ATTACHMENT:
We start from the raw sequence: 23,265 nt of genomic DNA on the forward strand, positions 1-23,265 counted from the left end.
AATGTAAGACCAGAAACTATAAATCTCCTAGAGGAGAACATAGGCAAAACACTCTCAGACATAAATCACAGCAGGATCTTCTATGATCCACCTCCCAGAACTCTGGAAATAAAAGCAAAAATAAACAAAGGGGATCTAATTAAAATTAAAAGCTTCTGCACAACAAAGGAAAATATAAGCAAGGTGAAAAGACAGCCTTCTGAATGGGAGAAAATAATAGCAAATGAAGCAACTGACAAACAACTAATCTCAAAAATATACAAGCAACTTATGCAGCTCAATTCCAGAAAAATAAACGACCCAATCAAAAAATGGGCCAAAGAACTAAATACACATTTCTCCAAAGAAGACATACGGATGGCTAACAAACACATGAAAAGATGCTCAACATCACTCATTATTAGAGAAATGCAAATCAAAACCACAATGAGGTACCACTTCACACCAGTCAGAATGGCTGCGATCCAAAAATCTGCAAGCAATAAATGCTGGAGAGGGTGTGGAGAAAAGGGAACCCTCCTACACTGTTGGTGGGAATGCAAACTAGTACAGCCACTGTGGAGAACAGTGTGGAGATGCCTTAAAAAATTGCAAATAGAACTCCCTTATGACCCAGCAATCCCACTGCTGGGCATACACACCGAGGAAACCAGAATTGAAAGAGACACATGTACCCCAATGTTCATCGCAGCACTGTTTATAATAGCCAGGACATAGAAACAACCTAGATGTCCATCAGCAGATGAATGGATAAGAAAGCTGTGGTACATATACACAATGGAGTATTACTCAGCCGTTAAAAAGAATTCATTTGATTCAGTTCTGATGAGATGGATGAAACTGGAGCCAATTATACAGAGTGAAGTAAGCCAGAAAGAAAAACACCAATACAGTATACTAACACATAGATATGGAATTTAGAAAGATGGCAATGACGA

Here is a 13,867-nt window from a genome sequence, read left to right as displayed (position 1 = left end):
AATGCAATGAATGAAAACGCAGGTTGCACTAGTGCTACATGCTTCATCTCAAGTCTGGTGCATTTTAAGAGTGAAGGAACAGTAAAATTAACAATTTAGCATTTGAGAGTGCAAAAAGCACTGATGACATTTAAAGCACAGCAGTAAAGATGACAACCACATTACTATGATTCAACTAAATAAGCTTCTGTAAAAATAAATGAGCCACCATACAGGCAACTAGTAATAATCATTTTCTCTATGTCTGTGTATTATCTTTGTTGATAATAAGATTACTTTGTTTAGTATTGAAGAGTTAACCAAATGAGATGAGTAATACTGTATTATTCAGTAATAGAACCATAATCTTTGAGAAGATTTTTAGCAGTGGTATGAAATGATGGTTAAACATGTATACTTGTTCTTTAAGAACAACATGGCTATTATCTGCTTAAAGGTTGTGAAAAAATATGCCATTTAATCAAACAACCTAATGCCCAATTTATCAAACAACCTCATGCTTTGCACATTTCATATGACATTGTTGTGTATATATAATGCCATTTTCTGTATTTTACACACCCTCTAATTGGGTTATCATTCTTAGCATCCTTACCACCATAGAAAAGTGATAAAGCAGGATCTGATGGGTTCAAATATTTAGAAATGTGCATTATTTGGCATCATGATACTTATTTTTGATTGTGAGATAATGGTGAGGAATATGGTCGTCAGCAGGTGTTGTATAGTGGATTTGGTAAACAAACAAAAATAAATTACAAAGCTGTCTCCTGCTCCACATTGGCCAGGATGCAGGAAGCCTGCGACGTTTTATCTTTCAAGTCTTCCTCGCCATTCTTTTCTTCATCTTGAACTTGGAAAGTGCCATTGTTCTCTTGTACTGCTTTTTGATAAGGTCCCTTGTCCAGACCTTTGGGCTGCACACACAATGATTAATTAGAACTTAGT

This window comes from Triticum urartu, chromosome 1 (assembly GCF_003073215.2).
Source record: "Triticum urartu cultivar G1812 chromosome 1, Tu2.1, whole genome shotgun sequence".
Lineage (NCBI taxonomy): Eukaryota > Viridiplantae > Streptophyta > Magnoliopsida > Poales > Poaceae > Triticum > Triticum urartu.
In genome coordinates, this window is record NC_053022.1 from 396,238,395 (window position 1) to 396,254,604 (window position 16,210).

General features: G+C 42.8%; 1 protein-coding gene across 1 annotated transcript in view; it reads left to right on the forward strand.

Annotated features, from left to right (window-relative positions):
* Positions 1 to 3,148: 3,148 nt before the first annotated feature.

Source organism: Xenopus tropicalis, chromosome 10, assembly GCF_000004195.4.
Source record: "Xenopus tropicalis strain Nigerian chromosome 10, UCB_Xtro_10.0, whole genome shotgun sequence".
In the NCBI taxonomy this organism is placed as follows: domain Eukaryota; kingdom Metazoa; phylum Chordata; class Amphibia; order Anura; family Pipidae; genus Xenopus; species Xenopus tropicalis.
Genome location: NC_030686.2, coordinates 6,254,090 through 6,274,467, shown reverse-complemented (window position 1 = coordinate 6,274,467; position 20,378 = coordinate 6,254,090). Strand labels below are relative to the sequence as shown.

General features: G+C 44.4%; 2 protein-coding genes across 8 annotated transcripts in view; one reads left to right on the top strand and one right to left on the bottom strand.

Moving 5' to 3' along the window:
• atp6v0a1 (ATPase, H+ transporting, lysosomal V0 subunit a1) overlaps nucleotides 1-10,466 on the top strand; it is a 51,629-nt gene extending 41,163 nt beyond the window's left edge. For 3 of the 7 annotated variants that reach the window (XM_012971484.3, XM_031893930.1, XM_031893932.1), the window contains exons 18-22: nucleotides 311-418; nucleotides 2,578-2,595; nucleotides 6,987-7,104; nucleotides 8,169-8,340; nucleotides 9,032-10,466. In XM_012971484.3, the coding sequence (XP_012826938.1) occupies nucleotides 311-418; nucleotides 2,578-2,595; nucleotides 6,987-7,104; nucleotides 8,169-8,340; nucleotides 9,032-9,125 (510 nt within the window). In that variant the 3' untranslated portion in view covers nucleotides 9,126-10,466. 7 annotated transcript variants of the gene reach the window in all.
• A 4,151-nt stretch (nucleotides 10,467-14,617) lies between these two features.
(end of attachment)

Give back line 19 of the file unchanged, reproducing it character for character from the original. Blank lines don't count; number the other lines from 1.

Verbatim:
• A 4,151-nt stretch (nucleotides 10,467-14,617) lies between these two features.